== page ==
echo '1234107D90ABCC' > register.inf
install -D -m 0644 register.inf /usr/local/bin

And now you should be able to run l3enc unencumbered by shareware limitations. Note again that I am more than happy to pay an official license fee for this but the infrastructure to deliver such licenses has apparently long since turned to dust...

Commandline usage...

To demonstrate the commandline usage of l3enc I will use my favourite wav file and perhaps you should also download it? With l3enc there is reasonably comprehensive guidance available directly from the command line and I give this below:

andrew@ilium~$ l3enc -h
****  L3ENC V2.72 ISO/MPEG Audio Layer 3 Software Only Encoder   ***
|                                                                  |
|             copyright Fraunhofer-IIS 1994, 1995, 1996            |
|                                                                  |

usage:    l3enc <time-signal file> <bitstream file> -switches

switches:   -h display this help message
            -h <switch> displays more help for <switch> if available (*)
            -f <filename> read arguments from file

 -br   xxx * total bitrate, 8000<=bitrate<=256000    def.: 112000
 -dm       * downmix stereo to mono                  def.: off
 -hq         highest quality, reduced speed          def.: no
 -crc      * enable MPEG1/2 crc check                def.: off
 -anc  xxx * <file-name><rate> 
 -sr   xxx * sampling rate of the input file         def.: 44100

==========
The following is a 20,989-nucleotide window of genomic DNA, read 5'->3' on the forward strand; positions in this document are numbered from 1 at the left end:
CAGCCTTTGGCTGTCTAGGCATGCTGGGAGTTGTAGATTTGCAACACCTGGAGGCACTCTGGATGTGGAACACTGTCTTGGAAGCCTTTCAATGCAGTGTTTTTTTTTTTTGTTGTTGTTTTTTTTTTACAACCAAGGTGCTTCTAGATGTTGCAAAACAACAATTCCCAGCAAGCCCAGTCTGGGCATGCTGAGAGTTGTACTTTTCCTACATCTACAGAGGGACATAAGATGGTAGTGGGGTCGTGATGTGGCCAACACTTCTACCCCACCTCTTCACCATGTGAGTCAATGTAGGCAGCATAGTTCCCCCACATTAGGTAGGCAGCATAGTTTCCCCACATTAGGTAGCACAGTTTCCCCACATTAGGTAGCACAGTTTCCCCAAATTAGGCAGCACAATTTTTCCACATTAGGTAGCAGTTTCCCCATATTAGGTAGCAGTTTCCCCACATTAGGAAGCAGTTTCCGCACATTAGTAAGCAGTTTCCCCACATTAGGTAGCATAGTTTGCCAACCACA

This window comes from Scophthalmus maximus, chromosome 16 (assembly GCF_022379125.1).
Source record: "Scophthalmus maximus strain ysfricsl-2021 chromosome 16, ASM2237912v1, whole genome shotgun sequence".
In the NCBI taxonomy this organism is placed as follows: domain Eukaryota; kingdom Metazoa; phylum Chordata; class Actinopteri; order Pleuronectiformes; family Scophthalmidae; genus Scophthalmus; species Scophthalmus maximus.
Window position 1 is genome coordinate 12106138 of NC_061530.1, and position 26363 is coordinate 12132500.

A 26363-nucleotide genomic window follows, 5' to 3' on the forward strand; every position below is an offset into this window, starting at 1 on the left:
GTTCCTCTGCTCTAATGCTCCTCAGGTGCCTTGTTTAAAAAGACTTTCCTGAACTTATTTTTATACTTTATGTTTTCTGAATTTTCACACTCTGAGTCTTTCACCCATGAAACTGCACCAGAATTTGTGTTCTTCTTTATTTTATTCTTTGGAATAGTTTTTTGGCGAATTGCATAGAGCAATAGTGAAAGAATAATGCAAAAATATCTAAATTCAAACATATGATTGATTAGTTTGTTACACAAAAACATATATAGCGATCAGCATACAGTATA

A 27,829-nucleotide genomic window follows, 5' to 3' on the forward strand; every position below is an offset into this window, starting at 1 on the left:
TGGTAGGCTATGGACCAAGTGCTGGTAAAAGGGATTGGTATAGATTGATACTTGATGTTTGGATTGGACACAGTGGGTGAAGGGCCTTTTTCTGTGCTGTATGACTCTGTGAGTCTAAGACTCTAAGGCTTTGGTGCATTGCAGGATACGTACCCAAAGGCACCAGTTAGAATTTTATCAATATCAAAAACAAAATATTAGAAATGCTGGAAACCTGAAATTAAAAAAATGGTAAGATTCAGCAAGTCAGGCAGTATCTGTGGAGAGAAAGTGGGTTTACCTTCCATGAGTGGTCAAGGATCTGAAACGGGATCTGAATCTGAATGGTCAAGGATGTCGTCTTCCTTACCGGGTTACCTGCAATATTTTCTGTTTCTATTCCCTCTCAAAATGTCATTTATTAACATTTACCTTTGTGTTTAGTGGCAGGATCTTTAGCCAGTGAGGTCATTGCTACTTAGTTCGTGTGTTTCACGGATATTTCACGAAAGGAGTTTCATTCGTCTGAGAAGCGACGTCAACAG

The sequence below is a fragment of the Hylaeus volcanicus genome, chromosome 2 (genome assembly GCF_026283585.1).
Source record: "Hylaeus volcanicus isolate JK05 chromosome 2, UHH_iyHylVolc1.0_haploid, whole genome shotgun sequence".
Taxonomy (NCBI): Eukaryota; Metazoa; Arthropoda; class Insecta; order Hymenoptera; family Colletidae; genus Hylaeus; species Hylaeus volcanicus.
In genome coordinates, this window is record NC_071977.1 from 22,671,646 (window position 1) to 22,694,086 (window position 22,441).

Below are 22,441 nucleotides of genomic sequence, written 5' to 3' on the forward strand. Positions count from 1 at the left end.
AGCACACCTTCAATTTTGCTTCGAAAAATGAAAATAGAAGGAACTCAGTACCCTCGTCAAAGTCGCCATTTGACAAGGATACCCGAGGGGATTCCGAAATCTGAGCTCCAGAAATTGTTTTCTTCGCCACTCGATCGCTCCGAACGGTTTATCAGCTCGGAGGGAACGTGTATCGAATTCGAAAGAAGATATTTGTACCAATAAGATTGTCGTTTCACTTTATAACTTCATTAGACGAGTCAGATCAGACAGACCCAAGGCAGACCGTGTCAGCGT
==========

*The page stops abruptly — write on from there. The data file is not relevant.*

-spch       best quality for speech signal          def.: no
 -tfs        swap input time file                    def.: no
 -tfc  xxx   specifies channels in time signal file  def.: 2
 -mod  xxx   (obsolete)
 -esr  xxx   (obsolete)

Note that extra details are available for those options that have an asterisk against them. So to see details of the available bitrates, for example, you can run l3enc -h -br and all of the supported bitrates will then be seen. Now I saw 192000 in there so a simple command line would be:

l3enc luckynight.wav test.mp3 -br 192000 -hq -crc

I confess that I had a small thrill the first time that I ran that command line and then sat back and listened to the output, it was as if I had stepped into a time machine back to the 90s! So of course two more limitations become immediately obvious: Constant Bitrate (CBR) only and no facility to add meta data. Well we are stuck with CBR but my best friend eyeD3 can help with the meta tags:

l3enc luckynight.wav test.mp3 -br 192000 -hq -crc && \
eyeD3 --album "Treasure Quest Soundtrack" \
      --album-artist "Jody Marie Gnant" \
      --track 9 \
      --title "Lucky Night" \
      --genre "Soundtrack" \
      --release-year "1995" \
      --comment "l3enc lives..." \

And there is the file, neatly tagged, playing nicely in the background and the grandfather of mp3 encoding has been coaxed back into life in 2020! Now, Gentle Reader, when I get myself a bit more organised I will write up a method of using the Audio CD ripper abcde to convert to mp3 using l3enc on this page. I have recently purchased and external DVD burner now all I need is a rainy weekend!

And in conclusion...

This page represents my own exploration of the elderly commandline encoder l3enc and my efforts to make it both easy to install and use under modern Linux. Please feel free to contact me with any errors of fact that you have found on this page, any errors of opinion will probably remain uncorrected. In the meantime I am having a great time exploring Linux and the amazing command line, what about you?